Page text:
Sarasota County School Board Questionnaire

The Tom Edwards Advantage:
Leading the Way for Every Student, Every Day

How long have you been a resident of Sarasota County?
7 years

Describe, specifically, what you see as the primary role and functions of the school board?
I see the role of a school board member as a Sarasota Ambassador of Public Education for Teacher Advocacy, High Achieving Student Outcomes, and Budget Compliance. This position requires keen financial oversight to keep students, teachers, and the district safe and financially secure while proactively keeping taxes low and maintaining or enhancing property values.

Another role is partnering with the superintendent to create policy and procedures that promote a “best place to work environment” with high morale, ensuring our “A” rating and becoming the #1 school district in the state.

Every student graduating with a plan, such as enrolled, enlisted, or employed, can deliver 100% graduation rates and high post-graduation success.

Students, teachers, families, all day all the time.

Why are you running for office?
I am running for three reasons:

  • To protect public education
  • To advance early education, dual language, and total family engagement/support to further improve 3rd grade reading scores
  • To ensure a safe, high-achieving academic environment for ALL students

Have you ever run for public office before? If so, for what office?
I successfully ran in 2020 for the Sarasota County School Board.  I am the incumbent.

Why are you more qualified than your opponents?
I have a proven, successful track record of vast teacher, family, and community support with a long list of accomplishments that sets me apart from my opponents. A partial list of my accomplishments includes: the proactive creation, in partnership with the Gulf Coast Builders Exchange, of the initial Trades Academy at Riverview High School, which has been replicated at Venice and North Port High schools; the construction of a new building at Suncoast Technical College, North Port campus, with the financial partnerships of Sarasota Memorial Hospital and the City of North Port; an AI Film Lab starting this fall at Booker High School; and saving our Pre-K program from termination by the most recent interim superintendent. Many of these accomplishments include extra funding that I personally raised.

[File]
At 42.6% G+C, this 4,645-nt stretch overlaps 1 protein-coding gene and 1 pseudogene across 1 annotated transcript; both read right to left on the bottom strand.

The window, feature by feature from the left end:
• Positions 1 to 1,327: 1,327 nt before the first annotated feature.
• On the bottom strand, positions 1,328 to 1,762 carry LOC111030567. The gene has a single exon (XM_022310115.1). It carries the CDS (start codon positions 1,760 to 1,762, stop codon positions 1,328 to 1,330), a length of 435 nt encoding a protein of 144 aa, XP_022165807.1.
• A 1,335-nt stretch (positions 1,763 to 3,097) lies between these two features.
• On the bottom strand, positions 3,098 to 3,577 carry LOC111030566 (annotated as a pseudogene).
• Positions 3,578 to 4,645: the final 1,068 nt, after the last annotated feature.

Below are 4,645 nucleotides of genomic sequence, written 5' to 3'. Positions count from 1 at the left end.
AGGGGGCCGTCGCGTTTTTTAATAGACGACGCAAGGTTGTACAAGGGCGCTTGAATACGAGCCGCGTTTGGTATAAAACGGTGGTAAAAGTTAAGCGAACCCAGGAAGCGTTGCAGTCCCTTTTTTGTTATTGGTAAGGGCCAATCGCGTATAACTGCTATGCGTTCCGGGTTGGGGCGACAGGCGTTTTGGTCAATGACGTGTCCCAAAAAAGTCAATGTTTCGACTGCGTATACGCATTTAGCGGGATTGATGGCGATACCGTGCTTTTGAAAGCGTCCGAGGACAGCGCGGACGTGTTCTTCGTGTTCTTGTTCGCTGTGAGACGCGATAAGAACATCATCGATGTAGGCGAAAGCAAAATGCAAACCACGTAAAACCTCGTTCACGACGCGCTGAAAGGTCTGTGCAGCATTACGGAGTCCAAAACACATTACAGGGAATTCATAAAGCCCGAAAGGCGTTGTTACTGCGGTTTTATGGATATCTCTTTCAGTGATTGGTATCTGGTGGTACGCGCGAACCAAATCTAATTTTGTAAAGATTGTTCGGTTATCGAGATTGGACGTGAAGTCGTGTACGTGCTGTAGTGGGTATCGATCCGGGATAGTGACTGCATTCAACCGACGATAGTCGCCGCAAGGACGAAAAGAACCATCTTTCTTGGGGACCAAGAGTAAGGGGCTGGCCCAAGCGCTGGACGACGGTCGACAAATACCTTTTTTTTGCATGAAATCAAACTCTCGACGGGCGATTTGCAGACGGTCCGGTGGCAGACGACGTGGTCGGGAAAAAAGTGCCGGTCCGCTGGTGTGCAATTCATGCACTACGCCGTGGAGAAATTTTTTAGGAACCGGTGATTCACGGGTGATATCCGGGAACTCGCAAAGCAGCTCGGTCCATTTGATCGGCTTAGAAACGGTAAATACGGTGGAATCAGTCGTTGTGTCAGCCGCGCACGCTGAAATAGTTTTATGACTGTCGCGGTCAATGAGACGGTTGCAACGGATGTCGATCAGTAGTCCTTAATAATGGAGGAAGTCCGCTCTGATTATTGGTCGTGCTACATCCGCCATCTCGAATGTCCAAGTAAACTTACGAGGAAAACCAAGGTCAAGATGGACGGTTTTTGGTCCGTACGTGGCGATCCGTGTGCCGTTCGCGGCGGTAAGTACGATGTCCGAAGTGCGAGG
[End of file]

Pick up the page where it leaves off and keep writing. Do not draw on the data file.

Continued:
Additionally, School Board financial management is not the same as basic accounting and budgeting principles, it is a world of its own. I have spent four years on the job, along with significant professional development to partner peer-to-peer with the superintendent and the CFO in all financial matters.

Lastly, my significant community engagement, visibility, and accessibility have fostered a lasting bond of trust.

Do you have any children in any public or private elementary, middle or high school? If so, what school(s)?